Each episode features competitions among the contestants, such as identifying a top-level job applicant and then selling the candidate on the idea of working for a particular organization.
“All the contestants are very good at their jobs, so there can be some clashes of personality,” said Chase, who also appears in seasons two and three as a consultant and mentor. “Everyone wants to do their best and get named Top Recruiter, so of course there will be some tension among the contestants.”
Langhans and Chase agreed that the show emphasizes the tension level for effect.
“This is entertainment, and some aspects of the show will be embellished some for dramatic effect,” said Langhans.
Some recruiters who have watched the show wonder if its producers have taken too much license in playing up controversy and in choosing to make the recruiters’ world look glamorous.
“By showcasing these ‘top recruiters’ as people who bicker, manipulate and objectify each other, the show’s producers have reinforced nearly every negative stereotype that many of us in the recruiting field have spent our careers fighting,” said Chris Hoyt, director, global talent engagement and marketing at PepsiCo, in an e-mail to SHRM Online. “I realize that making a TV show requires adding drama and flair for the sake of viewership; I’m no stranger to that concept. And while they’re probably truly great recruiters, I’m embarrassed how ‘Top Recruiter’ has portrayed them to the rest of us as well as to job seekers everywhere.”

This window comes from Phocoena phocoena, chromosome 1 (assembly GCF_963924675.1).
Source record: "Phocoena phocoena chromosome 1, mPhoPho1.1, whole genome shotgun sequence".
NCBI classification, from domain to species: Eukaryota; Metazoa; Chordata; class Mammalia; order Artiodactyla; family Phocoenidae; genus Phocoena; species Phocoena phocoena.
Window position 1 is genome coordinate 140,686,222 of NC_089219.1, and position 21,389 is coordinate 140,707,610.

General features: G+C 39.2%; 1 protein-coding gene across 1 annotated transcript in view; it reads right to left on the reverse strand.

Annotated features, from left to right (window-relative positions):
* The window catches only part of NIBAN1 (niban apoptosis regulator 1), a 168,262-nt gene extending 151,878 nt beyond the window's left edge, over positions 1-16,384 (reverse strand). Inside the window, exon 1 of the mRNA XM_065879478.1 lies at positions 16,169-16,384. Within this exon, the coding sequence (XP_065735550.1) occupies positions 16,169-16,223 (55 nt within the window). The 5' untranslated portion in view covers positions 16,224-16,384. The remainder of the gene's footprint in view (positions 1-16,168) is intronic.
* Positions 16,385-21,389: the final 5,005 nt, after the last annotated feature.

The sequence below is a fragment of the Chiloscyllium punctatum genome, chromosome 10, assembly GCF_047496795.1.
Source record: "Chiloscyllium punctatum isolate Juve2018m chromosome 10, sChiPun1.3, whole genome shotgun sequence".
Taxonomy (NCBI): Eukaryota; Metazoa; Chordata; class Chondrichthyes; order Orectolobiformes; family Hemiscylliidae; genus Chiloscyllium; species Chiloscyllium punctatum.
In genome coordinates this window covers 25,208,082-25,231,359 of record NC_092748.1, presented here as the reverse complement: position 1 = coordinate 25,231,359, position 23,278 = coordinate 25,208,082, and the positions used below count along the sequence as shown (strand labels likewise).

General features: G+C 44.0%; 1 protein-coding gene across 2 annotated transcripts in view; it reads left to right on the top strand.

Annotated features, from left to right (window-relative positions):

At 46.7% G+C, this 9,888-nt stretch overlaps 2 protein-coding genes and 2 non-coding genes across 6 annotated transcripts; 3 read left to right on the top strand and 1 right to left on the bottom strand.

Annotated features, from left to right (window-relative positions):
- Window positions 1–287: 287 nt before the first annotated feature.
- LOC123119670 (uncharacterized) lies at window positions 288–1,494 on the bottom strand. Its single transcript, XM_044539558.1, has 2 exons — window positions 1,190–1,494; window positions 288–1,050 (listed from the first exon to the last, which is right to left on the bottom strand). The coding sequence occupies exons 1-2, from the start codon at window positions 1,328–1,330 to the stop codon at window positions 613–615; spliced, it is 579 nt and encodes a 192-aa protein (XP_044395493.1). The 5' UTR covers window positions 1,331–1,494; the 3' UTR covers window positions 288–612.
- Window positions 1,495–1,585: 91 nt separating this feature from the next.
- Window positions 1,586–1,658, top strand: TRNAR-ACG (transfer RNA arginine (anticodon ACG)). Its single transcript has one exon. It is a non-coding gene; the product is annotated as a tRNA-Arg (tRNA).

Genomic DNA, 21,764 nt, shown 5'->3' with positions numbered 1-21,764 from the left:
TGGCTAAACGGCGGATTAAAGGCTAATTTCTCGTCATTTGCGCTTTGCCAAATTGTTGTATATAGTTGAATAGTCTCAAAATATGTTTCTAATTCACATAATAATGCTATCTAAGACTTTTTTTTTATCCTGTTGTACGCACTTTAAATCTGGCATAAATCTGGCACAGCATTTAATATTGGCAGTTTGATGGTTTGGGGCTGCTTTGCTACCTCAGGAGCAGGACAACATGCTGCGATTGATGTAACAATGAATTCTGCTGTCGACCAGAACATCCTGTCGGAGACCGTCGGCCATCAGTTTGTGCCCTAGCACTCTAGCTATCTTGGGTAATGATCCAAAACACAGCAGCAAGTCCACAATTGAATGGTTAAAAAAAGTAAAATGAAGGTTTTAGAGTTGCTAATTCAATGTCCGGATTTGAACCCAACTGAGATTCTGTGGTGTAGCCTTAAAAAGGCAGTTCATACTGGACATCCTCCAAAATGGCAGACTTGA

Alex Putman, CEO of MUZE, a marketing and recruiting consulting firm in Atlanta, has a slightly different opinion of the show.
“While I understand some of the criticisms of the show, I also understand that Chris LaVoie is looking to shake things up a bit and get people to see recruiting in a different light,” Putman said. “Of course, there will be people who won’t agree with what the show’s trying to do, but still it is getting people to talk and to watch the show. They are obviously doing something right because there has been a lot of talk lately about the show on social media sites.”
Putman and Langhans claim that the show has appeal as pure entertainment and has shaken up the status quo of the recruiting industry by providing a behind-the-scenes and no-holds-barred perspective of what it takes to be a successful recruiter.
Hoyt, however, disagrees and contends that the over-the-top approach has projected a distorted and inaccurate portrayal of the recruiting industry.
Putman agreed that the marketing adage “it’s not the steak but the sizzle that sells” could apply when discussing the methods and ultimate value of a reality show like “Top Recruiter.” In other words, while the show’s producers may appear to subscribe to the idea that bigger sizzle attracts more fans, others might disagree and want to see an approach that offers more steak.
“I don’t necessarily think either approach is completely right or wrong,” Putman said. “At the end of the day, you have to decide if the show is actually killing recruiting or is just another avenue of getting the message out and raising awareness about what recruiters do.”
Bill Leonard is a senior writer for SHRM.